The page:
In addition, getting medical care in an office rather than a clinic and taking more medications also increased the chances of receiving free drug samples.
Cutrona doesn't think that doctors deliberately ignore uninsured and poor patients when it comes to handing out samples, it's just that doctors in private practice are less likely to see the poor and uninsured.
Although drug companies tout drug sampling as a way to help needy patients, Cutrona disagrees. "These findings suggest that free samples serve as a marketing tool and not as a safety net," she said. "We need to examine whether free samples belong in our offices."
One expert contended that the study reveals the true marketing purposes of drug samples.
"It seems both the pharmaceutical industry and doctors share a Pollyanna view of free drug samples as a way of reducing costs for indigent patients," said Dr. David Katz, director of the Prevention Research Center at Yale University School of Medicine. "The reality, according to the data reported in this study, is quite different. The drugs are more likely to serve marketing than a 'safety net' function."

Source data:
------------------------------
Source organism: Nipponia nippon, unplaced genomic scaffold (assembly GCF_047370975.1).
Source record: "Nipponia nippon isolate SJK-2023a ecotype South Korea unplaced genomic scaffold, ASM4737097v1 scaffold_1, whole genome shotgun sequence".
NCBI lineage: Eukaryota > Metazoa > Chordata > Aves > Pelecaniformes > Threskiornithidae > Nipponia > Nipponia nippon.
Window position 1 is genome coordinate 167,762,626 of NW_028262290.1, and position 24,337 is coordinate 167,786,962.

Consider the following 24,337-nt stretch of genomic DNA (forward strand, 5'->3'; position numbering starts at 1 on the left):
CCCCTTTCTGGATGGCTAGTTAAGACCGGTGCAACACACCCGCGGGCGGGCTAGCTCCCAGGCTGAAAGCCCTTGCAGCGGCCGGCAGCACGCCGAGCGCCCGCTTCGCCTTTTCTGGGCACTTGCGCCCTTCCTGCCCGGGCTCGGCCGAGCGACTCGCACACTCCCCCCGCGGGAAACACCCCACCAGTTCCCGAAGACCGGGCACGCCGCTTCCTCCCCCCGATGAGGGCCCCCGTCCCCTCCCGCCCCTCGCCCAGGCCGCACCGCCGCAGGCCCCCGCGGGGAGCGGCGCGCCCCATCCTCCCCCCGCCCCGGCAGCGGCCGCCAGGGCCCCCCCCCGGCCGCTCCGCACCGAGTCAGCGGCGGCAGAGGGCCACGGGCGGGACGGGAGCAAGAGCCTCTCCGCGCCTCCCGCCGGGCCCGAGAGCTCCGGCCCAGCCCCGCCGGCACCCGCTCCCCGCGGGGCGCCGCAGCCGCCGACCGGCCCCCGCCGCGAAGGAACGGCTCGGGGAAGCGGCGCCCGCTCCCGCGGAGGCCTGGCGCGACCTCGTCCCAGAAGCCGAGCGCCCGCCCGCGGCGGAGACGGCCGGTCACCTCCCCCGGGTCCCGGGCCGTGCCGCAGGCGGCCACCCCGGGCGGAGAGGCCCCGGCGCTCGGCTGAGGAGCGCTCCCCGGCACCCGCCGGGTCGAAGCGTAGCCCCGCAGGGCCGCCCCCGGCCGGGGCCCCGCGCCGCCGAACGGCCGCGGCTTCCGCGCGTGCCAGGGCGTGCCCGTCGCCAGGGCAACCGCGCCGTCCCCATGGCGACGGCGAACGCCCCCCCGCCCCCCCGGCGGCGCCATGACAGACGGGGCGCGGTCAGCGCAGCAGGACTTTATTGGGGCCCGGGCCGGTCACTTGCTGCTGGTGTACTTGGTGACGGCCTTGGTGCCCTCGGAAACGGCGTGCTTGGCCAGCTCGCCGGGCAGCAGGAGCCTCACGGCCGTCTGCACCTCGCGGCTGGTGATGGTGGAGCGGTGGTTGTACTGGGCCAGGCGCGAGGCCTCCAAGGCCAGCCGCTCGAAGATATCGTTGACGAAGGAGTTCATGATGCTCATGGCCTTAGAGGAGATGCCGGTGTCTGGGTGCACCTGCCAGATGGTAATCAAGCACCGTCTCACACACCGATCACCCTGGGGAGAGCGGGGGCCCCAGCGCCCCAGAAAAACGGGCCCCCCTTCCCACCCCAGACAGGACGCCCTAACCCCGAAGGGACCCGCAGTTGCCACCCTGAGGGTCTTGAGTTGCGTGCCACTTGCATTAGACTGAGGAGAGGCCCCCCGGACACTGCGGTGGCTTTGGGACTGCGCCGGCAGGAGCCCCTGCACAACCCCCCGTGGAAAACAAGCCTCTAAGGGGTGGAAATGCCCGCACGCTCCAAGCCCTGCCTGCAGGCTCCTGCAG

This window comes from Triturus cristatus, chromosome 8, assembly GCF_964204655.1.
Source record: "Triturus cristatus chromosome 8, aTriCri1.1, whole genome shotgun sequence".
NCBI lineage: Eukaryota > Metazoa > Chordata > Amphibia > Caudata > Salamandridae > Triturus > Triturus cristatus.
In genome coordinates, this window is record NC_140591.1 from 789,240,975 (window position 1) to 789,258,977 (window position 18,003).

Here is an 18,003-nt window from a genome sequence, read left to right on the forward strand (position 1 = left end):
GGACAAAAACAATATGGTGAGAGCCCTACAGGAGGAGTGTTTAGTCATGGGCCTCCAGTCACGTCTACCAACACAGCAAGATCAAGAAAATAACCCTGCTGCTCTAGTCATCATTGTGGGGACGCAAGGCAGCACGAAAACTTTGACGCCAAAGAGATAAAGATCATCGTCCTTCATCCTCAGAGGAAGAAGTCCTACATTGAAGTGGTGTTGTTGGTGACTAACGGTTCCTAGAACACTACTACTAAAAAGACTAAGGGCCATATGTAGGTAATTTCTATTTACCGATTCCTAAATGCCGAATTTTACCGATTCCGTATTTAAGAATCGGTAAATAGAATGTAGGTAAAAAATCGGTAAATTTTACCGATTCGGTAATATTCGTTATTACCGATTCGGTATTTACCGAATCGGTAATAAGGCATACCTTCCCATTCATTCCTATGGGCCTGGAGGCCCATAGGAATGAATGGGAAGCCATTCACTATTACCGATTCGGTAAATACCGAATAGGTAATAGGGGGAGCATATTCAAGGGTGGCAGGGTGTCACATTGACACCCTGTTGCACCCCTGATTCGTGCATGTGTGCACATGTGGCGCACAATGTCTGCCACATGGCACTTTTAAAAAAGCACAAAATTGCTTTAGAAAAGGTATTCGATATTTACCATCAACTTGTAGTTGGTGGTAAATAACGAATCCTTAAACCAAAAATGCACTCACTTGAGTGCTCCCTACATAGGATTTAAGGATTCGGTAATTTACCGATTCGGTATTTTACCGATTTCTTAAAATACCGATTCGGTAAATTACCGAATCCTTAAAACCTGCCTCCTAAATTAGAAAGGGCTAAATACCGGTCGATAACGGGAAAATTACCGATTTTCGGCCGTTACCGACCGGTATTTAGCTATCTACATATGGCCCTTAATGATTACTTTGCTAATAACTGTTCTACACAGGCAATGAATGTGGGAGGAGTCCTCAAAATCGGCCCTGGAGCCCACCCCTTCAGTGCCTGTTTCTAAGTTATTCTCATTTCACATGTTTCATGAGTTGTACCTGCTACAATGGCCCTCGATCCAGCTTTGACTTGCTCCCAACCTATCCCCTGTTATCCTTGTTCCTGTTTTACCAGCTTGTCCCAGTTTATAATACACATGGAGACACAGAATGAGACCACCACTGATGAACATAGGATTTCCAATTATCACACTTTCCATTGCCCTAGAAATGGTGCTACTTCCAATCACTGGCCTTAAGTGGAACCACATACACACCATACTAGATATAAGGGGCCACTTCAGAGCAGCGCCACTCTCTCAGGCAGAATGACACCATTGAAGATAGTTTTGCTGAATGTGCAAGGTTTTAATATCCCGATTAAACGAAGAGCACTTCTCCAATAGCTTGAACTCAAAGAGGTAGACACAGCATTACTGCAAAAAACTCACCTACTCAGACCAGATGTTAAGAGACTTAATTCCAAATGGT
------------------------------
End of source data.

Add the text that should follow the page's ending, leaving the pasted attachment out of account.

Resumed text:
To serve as a real safety net, the use of free drug samples must be woven into the appropriate health care settings and situations, Katz said. "Otherwise, we have at best somewhat deceptive marketing, at worst, hypocrisy."
Reacting to the study, the Pharmaceutical Research and Manufacturers of America (PhRMA), an industry trade group, took issue with the findings.
"Instead of second-guessing motives, Harvard researchers would better serve patients by examining health outcomes," PhRMA Senior Vice President Ken Johnson said in a prepared statement. "Clearly, free samples often lead to improved quality of life for millions of Americans, regardless of their income."
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